Power bill to go up 2% as Punjab govt increases electricity duty
The state government has been directing PSPCL to retain the duty and adjust it against the state’s subsidy against free power to agriculture tubewells.punjab Updated: Mar 15, 2018 17:45 IST
With subsidy dues that the Punjab government owes to the Punjab State Power Corporation Limited (PSPCL) running into Rs 5,000 crore, the cabinet, on Tuesday, allowed an increase in electricity duty by 2 percentage points, taking it to 15%. This means that bill of each consumer will also increase by 2%.
The duty will be applicable on domestic, commercial and industrial consumers and the increase will help the state government fund the subsidy dues. The additional burden on the state’s power consumers will be Rs 150 crore.
The total collection from the duty will now touch Rs 1,125 crore from the Rs 975 crore now. An official in the power department said, “The state government does not need clearance from the Punjab State Electricity Regulatory Commission (PSERC) for increasing the duty, as the role of the regulator is to decide base rate power tariff annually.”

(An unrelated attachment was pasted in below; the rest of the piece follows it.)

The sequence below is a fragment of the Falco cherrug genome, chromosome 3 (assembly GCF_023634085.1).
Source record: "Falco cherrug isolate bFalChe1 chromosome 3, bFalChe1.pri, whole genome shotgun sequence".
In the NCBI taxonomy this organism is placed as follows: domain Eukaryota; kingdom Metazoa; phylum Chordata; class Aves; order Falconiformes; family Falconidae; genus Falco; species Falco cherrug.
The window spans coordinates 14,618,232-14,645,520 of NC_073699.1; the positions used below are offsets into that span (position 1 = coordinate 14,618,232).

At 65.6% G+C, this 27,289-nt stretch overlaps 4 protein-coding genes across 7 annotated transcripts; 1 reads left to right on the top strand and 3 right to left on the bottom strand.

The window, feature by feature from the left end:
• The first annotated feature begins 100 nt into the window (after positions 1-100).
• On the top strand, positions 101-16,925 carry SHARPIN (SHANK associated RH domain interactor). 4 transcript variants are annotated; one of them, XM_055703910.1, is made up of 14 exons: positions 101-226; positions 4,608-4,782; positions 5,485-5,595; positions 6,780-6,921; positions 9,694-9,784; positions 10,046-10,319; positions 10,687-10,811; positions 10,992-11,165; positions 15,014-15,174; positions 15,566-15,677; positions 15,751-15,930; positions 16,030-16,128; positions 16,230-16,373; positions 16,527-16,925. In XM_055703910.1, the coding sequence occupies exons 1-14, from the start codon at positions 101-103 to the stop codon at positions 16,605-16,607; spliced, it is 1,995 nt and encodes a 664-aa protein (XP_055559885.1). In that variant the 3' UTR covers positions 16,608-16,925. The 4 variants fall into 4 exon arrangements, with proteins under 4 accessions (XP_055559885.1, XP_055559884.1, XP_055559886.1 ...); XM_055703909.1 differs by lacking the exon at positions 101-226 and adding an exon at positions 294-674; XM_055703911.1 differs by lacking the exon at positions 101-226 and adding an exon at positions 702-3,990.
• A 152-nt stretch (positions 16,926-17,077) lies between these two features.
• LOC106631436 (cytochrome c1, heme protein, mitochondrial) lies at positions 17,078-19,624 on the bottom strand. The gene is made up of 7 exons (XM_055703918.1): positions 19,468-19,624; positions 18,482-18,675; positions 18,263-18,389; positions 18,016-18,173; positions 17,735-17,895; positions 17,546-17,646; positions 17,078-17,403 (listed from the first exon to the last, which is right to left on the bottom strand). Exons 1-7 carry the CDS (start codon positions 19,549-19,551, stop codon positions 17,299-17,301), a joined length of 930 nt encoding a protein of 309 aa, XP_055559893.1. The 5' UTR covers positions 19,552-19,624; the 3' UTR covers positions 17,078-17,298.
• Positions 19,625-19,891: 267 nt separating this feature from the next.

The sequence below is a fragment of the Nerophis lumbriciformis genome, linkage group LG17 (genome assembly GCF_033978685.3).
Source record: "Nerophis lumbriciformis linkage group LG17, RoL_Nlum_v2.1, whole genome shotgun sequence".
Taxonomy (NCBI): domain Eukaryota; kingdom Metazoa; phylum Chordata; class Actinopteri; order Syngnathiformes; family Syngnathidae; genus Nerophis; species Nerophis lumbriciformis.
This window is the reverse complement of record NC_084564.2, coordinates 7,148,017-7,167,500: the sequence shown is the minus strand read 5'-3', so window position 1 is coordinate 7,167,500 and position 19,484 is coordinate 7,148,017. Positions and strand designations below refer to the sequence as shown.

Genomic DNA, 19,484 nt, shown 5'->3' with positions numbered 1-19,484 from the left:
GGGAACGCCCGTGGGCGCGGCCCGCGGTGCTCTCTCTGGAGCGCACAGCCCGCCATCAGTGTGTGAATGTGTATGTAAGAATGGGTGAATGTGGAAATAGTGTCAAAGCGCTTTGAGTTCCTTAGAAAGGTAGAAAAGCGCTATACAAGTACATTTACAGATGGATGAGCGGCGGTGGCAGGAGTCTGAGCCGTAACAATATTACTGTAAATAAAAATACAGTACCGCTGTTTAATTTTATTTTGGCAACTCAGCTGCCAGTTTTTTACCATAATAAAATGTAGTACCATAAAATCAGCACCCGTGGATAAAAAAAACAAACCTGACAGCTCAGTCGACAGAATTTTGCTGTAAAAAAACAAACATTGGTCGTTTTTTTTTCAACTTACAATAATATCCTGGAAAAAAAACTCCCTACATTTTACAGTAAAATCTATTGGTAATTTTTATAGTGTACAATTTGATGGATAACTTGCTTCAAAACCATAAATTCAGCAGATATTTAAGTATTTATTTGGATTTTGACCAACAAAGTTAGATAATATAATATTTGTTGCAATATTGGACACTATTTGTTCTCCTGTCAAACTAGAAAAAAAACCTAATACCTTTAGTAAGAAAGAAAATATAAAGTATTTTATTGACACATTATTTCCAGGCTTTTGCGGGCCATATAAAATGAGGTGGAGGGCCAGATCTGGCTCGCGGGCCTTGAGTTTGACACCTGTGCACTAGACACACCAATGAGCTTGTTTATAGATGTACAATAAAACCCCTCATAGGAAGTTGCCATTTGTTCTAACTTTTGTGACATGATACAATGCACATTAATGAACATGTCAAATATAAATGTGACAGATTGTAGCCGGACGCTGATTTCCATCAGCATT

After the pronouncement of tariff for the current financial year in October, the state government could only pay Rs 350 crore subsidy for free power — Rs 100 crore each in October and December, 2017, and Rs 50 crore and Rs 100 crore in January and February, 2018.
PSPCL chairman-cum-managing director A Venu Prasad said, “Imposing duties is the domain of the finance department. The power department has no role in it and only deals with collection.” He said he was not aware of the 2% increase in electricity duty.
Under finance department rules, the duty on electricity that PSPCL collects is deposited into government treasury. However, for the past many years, the state government has been directing PSPCL to retain the duty and adjust it against the state’s subsidy against free power to agriculture tubewells.
“PSPCL has been raising loans to meet its day-to-day expenditure. In a few months, it will become tough to even raise loans. This is like a drop in the ocean,” an official said, on condition of anonymity.